I think your expression is3st^2 / st + 6
where s = 4 and t =8.
I am a new member of this forum, and am eager to partake in many wonderful math discussions and offer as much help as I can!
My first post, however, is a bit of an embarrassing confession (especially considering I enjoy math so much that I teach it at the high school level)! I have an order of operations misunderstanding, it would seem, and am looking for some clarification.
The problem as given is:
3st^2 / st + 6
where s = 4 and t =8.
My understanding of the problem, then, is:
3*4*8^2 / 4 * 8 + 6
Order of operations state that parentheses ought to go first, then exponents, then multiplication or division, then addition or subtraction.
My order of solving the problem:
3*4*64 / 4 * 8 + 6 (exponents first)
12 * 64 / 4 * 8 + 6 (left to right multiplication or division)
768 / 4 * 8 + 6
192 * 8 + 6
1536 + 6 (addition)
Wolfram alpha did corroborate my answer: 3*4*8^2/4*8+6 - Wolfram|Alpha (although I'm not sure I used the proper division symbol)
However, this is not the answer that the book gives! The book gives an answer of 30. I can reproduce this answer IF I choose to multiply all my numbers first, then divide, then finish by adding.
Who is right? Is my understanding of Order of Operations flawed? Do I really need to complete all of my multiplication, then jump to division? I thought I merely went left to right on order of operations when I arrived at related operations (ie multiplication and division, or addition and subtraction).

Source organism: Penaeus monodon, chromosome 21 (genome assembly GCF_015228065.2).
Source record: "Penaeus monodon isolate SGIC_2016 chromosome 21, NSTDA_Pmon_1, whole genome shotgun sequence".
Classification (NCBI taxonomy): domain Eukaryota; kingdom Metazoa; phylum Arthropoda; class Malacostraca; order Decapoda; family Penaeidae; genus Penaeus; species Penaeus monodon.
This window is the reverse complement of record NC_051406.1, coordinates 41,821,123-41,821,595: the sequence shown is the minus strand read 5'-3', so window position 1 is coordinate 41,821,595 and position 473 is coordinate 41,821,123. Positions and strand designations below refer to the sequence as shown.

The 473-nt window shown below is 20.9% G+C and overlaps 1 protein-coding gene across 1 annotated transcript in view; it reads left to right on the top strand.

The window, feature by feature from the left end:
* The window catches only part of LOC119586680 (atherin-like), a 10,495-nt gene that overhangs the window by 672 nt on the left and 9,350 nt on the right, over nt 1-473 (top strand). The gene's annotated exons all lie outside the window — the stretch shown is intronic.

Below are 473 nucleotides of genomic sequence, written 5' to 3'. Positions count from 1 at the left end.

Your notation is extremely ambiguous it could be either of
Apparently you mean the second. For the fraction, the order of multiplications or divisions is irrelevant- though it would be a good idea to do as much cancelling as possible.
Thanks for the replies, guys.
I completely see where simplifying the expression first, then substituting, then evaluating would be the ideal way to solve the problem. I'm teaching order of operations to brand new Algebra 1 students, however. I want to make sure I teach them the correct and accepted method for using order of operations.
I should have mentioned this: The division symbol that the book used was not the forward slash (and therefore it wasn't really a fraction) but the line with the two dots (one on the top and one on the bottom; the symbol that, for whatever reason, we are all first taught division with).